As Regular Season Ends, Lakers Look for Momentum in Tonight’s Game

The Lakers go into tonight’s game versus the Sacramento Kings with a 56-25 record.  The team’s performance during the past two weeks have been lackluster and frustrating for Laker fans.  The Lakers dropped five straight games, something that has not occurred in Laker Land since the acquisition of Pau Gasol.  Yesterday’s performance against number one seed, San Antonio Spurs, snapped that losing streak but the win was far from perfect.  The Lakers seemed to play with no urgency until the last three minutes of the fourth quarter.  The injuries to Bynum, Blake, and Barnes were definitely felt last night.

Yes, the Lakers had captured a playoff seat awhile ago and are fully capable of turning on that switch at any time, but that doesn’t mean the team can shift to a lower gear and seemingly throw away games.  This especially holds true when the team is fighting for a coveted playoff position.  A win tonight earns the Lakers a number two spot with a possibility of facing the Grizzlies or the Hornets.  With tonight’s match-up marking the end to the 2010-2011 regular season, the Lakers need to win this game to create momentum for the playoffs.

Momentum is a game changer in the competitive and ever-changing atmosphere in the NBA.  This is just what the Lakers need to have a brighter attitude going into the first round of the playoffs.  Winning tonight will also relieve the reminder of the five straight loses and missed opportunities that can affect a team vision and motivation.  Momentum in sports, especially with basketball and its fast pace, is so crucial that coaches will call a timeout to stop the momentum of the opposing team.  According to leadership expert, John C. Maxwell, “when you have momentum on your side, the future looks bright, obstacles appear small, and troubles seem inconsequential.”*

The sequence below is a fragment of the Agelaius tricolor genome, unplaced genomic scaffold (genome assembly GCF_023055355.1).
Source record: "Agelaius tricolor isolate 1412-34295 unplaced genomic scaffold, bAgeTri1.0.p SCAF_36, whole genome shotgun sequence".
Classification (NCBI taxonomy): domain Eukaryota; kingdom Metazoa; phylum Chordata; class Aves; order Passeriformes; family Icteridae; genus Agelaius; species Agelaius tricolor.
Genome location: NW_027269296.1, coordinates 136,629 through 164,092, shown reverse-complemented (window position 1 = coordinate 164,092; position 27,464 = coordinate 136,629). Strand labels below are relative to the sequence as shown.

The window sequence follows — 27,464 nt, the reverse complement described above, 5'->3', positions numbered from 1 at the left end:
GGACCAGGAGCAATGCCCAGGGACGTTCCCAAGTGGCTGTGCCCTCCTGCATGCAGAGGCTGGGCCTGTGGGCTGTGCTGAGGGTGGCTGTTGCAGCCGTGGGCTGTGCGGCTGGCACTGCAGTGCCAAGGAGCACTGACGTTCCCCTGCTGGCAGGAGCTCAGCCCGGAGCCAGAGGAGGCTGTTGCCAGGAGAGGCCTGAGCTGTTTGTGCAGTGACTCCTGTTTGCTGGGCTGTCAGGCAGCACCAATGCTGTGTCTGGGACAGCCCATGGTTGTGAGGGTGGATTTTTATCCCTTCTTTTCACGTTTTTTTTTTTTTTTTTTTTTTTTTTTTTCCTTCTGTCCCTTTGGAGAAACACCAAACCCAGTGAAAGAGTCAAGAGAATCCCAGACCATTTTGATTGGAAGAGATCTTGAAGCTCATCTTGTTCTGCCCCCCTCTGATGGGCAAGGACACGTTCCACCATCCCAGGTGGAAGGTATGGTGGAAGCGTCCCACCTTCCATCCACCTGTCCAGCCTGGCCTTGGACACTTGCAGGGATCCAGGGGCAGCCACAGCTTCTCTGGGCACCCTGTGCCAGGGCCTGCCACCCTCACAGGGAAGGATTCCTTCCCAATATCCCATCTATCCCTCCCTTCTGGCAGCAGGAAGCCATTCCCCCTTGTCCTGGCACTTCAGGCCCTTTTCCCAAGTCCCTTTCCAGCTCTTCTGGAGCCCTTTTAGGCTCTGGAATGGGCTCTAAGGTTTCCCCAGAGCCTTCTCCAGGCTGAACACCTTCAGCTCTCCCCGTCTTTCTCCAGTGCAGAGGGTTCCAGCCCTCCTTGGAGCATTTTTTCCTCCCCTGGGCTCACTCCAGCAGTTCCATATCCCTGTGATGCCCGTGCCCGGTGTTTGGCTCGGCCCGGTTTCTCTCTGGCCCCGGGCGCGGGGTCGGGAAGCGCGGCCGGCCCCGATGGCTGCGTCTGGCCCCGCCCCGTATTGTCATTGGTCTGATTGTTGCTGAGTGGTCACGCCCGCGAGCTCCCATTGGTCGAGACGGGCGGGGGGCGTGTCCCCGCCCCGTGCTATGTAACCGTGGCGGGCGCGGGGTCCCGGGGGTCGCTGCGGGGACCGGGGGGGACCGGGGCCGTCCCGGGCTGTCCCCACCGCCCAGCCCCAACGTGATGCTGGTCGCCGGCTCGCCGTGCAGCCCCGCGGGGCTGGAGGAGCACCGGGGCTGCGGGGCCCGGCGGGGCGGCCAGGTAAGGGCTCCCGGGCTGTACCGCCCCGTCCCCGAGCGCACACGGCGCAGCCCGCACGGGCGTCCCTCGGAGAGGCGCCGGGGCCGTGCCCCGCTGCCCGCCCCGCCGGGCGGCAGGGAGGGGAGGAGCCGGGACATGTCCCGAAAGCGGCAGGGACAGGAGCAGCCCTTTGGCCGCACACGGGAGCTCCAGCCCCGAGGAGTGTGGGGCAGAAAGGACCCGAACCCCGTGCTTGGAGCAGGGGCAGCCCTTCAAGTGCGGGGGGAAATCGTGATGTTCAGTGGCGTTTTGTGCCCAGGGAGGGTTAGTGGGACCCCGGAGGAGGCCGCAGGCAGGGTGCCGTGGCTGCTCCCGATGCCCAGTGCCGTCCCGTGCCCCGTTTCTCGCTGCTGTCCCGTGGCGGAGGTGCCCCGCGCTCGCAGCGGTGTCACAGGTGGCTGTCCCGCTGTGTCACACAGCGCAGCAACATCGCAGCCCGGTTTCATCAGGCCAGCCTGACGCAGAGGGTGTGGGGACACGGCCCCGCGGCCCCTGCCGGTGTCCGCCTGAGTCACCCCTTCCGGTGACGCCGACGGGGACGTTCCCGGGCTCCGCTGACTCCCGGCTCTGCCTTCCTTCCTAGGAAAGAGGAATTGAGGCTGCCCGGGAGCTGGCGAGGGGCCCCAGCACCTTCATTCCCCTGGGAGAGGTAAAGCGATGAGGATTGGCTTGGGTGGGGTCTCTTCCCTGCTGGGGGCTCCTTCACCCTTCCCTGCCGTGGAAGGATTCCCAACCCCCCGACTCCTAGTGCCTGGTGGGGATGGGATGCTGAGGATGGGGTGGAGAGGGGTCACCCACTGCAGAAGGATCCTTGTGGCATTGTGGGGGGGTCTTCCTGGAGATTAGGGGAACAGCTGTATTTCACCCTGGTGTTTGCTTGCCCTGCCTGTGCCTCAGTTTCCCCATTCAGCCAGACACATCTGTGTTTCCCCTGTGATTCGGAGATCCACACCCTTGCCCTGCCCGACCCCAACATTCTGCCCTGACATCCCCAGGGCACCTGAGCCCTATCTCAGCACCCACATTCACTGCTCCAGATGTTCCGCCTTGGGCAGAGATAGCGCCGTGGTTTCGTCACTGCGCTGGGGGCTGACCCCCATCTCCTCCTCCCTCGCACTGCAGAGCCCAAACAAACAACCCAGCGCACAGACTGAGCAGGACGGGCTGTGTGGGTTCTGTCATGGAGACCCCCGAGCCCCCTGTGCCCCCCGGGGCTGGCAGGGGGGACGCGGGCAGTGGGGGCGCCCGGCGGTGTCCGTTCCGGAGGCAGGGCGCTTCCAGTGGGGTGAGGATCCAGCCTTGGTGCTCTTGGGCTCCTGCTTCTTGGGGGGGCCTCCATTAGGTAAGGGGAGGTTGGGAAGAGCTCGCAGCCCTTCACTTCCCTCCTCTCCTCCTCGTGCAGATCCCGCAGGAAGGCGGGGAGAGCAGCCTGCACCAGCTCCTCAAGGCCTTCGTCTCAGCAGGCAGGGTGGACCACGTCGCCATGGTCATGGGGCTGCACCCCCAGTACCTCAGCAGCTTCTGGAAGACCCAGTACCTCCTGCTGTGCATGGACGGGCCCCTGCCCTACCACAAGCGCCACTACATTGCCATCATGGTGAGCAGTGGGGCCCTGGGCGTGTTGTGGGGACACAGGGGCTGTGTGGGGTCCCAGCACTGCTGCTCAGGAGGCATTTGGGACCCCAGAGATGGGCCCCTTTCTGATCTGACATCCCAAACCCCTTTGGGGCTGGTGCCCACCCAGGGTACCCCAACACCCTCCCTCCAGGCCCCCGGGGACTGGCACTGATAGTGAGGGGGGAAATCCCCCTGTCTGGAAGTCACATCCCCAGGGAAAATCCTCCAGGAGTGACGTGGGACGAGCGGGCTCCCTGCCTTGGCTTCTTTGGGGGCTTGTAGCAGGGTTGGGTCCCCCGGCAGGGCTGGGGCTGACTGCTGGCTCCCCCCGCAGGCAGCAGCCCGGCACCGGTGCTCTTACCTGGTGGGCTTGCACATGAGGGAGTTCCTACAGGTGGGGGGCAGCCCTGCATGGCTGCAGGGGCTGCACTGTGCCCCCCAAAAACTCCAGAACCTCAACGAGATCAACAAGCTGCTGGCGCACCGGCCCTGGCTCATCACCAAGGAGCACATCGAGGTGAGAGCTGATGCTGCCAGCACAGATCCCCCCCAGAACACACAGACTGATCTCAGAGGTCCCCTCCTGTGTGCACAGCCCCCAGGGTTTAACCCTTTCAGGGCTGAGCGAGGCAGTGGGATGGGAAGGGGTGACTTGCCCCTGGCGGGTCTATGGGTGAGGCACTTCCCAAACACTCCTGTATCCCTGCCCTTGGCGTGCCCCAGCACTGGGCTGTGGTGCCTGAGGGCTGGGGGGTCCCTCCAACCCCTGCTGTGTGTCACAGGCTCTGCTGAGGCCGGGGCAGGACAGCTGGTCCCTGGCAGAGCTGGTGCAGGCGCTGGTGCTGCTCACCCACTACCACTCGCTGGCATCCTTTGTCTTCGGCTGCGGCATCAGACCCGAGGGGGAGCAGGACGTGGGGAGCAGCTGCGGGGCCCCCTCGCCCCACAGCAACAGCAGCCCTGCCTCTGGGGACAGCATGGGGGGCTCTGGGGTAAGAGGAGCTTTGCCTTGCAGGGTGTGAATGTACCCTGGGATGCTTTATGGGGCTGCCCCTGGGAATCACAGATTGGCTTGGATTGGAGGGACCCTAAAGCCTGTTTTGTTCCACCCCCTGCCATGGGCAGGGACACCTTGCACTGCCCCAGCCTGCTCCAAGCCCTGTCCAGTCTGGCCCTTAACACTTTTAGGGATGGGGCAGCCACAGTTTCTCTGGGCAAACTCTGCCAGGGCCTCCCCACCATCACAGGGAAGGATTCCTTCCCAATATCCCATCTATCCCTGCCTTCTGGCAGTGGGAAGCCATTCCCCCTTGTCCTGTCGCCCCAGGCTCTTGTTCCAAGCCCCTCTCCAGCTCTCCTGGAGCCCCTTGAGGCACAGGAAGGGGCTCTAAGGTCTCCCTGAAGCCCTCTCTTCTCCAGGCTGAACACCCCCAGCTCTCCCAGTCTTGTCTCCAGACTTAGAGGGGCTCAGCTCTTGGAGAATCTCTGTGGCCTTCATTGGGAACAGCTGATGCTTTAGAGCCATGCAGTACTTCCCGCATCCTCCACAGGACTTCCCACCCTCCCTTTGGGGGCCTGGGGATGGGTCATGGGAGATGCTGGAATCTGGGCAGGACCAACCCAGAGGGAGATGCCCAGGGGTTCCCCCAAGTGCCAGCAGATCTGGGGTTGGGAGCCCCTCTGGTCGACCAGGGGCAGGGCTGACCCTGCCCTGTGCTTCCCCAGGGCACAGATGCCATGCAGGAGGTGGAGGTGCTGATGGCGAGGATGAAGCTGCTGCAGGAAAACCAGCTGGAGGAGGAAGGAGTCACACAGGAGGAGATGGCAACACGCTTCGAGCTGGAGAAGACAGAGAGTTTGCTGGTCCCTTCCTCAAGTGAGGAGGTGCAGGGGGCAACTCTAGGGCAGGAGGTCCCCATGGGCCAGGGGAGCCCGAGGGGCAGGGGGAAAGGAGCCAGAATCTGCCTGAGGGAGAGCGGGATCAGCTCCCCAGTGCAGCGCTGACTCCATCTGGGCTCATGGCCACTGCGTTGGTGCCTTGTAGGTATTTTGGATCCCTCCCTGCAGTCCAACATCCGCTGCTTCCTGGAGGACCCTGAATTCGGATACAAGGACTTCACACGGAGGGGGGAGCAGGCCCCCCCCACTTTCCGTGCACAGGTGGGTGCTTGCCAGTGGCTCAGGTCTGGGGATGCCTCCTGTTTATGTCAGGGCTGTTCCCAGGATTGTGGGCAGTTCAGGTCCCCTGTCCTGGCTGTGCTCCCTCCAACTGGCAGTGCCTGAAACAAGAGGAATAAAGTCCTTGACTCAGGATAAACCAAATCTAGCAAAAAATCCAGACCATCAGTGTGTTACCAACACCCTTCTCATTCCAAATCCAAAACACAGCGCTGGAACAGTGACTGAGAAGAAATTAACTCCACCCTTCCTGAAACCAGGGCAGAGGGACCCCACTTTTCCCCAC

When a team is already locked into the playoffs, the coach usually will choose to rest his star players.  Phil Jackson has approached this concept in the opposite way.  Jackson believes that non-must win games are still important and will act as great practice and preparation for the team as they enter the playoff season.  Yet, Laker fans will see more bench time for players such as, Kobe Bryant and Pau Gasol.  Due to a hyper-extended knee, Andrew Bynum will not travel with the team to Sacramento.  Derek Fisher may not receive as much rest time because of the absence of his substitute, Steve Blake, due to his battle of the Chicken Pox.  By the end of the game, we will see what kind of long-term production the reserves can produce.

Tonight’s game also serves as a chance to avenge the 100-95 loss to the Kings on January 28, 2011.  Kobe Bryant scored 38 points and passed Hakeem Olajuwon on the all-time scoring list on that January night.  However, Kobe did not get too much help offensively, with Shannon Brown and Andrew Bynum being the only other scorers in double figures with 17 and 12.  A key to winning tonight’s game is the closeout of the great rookie from Kentucky, DeMarcus Cousins.  Cousins recorded an impressive double-double with 27 points and 10 rebounds during the last match-up with these two Pacific division teams.**  Gasol and Odom had a difficult time stopping Cousins in the paint, which is critical for the two to succeed at tonight.

Tonight’s last game of the regular season isn’t a must win game.  However, it is important for two reasons: playoff position and momentum.  Prior to tonight’s game, the Lakers are in a race with Dallas for the second spot in the Western Conference.  If the Lakers fall to number 3, it means facing the Portland Trail Blazers in the first round.  If this playoff match were to unfold, I don’t see the Lakers losing the series, but based on their sometimes struggles with the Blazers, especially at the Rose Garden, I would rather see them face Memphis.  Regardless of potential playoff pictures, the Lakers should focus on creating momentum and solidifying the number two spot in the West while staying healthy.

*Source: The 21 Irrefutable Laws of Leadership by John C. Maxwell

*Statistics provided by the

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